Northrop F5E Tiger II

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Northrop F5E Tiger II

By Peng Chen - Flickr: Enter!, CC BY-SA 2.0, https://commons.wikimedia.org/w/index.php?curid=22174424

In 1970, Northrop won the International Fighter Aircraft (IFA) competition to replace the F-5A, with better air-to-air performance against aircraft like the Soviet MiG-21. The resultant aircraft, initially known as F-5A-21, subsequently became the F-5E. It had more powerful (5,000 lbf) General Electric J85-21 engines, and had a lengthened and enlarged fuselage, accommodating more fuel. Its wings were fitted with enlarged leading edge extensions, giving an increased wing area and improved maneuverability. The aircraft’s avionics were more sophisticated, crucially including a radar (initially the Emerson Electric AN/APQ-153) (the F-5A and B had no radar). It retained the gun armament of two M39 cannon, one on either side of the nose of the F-5A. Various specific avionics fits could be accommodated at customer request, including an inertial navigation system, TACAN and ECM equipment.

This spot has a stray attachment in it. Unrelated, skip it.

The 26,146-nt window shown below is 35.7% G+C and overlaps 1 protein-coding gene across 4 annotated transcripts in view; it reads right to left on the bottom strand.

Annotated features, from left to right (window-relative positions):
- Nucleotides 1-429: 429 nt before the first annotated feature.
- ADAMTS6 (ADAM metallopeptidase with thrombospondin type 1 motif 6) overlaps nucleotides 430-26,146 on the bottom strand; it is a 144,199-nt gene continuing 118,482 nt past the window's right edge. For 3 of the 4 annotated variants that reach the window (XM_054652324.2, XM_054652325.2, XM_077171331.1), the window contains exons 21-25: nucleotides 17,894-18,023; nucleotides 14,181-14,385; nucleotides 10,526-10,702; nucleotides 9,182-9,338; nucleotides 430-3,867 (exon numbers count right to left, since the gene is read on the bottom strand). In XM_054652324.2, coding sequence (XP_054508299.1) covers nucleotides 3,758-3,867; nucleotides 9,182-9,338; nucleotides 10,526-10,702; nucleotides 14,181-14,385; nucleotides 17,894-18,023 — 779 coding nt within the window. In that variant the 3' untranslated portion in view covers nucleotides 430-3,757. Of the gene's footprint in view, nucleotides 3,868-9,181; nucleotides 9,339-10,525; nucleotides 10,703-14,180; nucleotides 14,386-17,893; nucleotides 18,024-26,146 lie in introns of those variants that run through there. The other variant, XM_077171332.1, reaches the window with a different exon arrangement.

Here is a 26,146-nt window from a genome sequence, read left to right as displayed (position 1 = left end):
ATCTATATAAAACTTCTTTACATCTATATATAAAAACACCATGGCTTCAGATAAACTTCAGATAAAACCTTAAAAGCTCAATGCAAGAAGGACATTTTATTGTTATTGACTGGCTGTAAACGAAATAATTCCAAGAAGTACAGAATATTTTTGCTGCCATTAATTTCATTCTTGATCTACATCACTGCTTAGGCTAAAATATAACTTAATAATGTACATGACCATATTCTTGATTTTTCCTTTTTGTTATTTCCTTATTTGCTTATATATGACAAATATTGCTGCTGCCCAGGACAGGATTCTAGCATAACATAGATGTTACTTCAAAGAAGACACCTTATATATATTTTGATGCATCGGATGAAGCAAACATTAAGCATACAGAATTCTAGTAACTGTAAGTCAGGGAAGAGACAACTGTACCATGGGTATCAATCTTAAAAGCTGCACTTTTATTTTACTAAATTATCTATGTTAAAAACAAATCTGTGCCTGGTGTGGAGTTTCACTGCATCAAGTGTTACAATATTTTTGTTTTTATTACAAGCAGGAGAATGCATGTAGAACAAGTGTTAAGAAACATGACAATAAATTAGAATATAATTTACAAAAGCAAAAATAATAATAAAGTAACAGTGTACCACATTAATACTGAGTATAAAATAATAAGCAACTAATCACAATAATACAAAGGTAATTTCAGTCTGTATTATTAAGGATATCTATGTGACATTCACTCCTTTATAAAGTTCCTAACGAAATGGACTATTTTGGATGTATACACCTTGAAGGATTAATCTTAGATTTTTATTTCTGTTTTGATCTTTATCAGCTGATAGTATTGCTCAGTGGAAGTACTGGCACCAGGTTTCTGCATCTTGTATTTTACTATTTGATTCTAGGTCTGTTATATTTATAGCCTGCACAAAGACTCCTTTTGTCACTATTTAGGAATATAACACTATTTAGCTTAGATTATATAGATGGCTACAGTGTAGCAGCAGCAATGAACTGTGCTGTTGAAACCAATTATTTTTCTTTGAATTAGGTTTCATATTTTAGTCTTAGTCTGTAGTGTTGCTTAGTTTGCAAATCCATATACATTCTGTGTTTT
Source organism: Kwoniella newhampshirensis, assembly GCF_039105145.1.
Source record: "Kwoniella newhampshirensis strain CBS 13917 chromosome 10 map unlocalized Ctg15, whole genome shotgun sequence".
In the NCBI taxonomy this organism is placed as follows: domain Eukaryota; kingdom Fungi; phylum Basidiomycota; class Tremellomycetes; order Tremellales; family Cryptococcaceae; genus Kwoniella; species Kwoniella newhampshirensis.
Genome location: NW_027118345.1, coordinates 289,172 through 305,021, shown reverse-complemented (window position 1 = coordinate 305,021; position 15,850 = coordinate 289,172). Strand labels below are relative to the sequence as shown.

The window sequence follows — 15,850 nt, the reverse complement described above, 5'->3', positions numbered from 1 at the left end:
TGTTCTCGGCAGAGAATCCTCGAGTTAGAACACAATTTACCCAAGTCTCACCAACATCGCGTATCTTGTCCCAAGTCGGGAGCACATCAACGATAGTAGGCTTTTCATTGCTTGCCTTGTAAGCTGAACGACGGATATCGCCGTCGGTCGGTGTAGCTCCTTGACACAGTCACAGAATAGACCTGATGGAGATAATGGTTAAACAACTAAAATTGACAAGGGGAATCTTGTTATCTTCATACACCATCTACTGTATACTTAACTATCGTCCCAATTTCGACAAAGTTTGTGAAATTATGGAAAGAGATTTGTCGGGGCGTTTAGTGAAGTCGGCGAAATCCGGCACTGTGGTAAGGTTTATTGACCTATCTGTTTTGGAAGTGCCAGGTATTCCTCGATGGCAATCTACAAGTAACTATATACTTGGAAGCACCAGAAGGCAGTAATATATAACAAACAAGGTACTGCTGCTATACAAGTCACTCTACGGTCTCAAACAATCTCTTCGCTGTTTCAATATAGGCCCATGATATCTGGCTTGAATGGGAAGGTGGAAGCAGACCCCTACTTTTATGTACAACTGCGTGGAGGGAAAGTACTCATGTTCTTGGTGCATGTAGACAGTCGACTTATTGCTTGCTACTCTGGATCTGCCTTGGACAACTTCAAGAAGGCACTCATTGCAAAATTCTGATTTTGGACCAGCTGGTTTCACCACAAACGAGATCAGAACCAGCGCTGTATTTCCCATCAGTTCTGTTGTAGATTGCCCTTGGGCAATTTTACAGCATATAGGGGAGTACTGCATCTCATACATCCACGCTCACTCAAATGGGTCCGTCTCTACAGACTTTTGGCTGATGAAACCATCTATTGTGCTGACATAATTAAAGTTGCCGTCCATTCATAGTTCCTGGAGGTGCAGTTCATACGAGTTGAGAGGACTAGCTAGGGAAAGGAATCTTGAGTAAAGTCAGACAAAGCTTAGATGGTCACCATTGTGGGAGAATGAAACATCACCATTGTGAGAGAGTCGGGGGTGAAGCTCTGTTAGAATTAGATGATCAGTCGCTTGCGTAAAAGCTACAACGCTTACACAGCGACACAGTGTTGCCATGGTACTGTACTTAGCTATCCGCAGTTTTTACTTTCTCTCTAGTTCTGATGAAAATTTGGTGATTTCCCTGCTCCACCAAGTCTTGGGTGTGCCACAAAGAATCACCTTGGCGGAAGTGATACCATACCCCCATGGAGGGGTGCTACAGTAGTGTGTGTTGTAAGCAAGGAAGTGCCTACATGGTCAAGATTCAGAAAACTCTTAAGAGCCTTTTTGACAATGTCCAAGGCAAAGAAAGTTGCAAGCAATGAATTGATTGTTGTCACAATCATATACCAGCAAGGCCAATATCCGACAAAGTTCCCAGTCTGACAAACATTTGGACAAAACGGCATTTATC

The first F-5E flew on 11 August 1972. A two-seat combat-capable trainer, the F-5F, was offered, first flying on 25 September 1974, at Edwards Air Force Base, with a new nose, that was 3 feet longer, which, unlike the F-5B that did not mount a gun, allowed it to retain a single M39 cannon, albeit with a reduced ammunition capacity. The two-seater was equipped with the Emerson AN/APQ-157 radar, which is a derivative of the AN/APQ-153 radar, with dual control and display systems to accommodate the two-men crew, and the radar has the same range of AN/APQ-153, around 10 nmi. On 6 April 1973, the 425th TFS at Williams Air Force Base, Ariz. received the first F-5E Tiger II.

Early series F-5E

A reconnaissance version, the RF-5E Tigereye, with a sensor package in the nose displacing the radar and one cannon, was also offered.

The F-5E eventually received the official name Tiger II; 792 F-5Es, 146 F-5Fs and 12 RF-5Es were eventually built by Northrop. More were built under license overseas: 91 F-5Es and -Fs in Switzerland, 68 by Korean Air in South Korea, and 308 in Taiwan.

The F-5E proved to be a successful combat aircraft for U.S. allies, but had no combat service with the U.S. Air Force (though the F-5A with modifications referred to as F-5C was flown by the U.S. in Vietnam). The F-5E evolved into the single-engine F-5G, which was rebranded the F-20 Tigershark. It lost out on export sales to the F-16 in the 1980s.

Videos

Cool video of F5s flying out of NAS Fallon, Nevada. Note that one of them is the 2 seater F5F version.

Photo By Peng ChenFlickr: Enter!, CC BY-SA 2.0, Link

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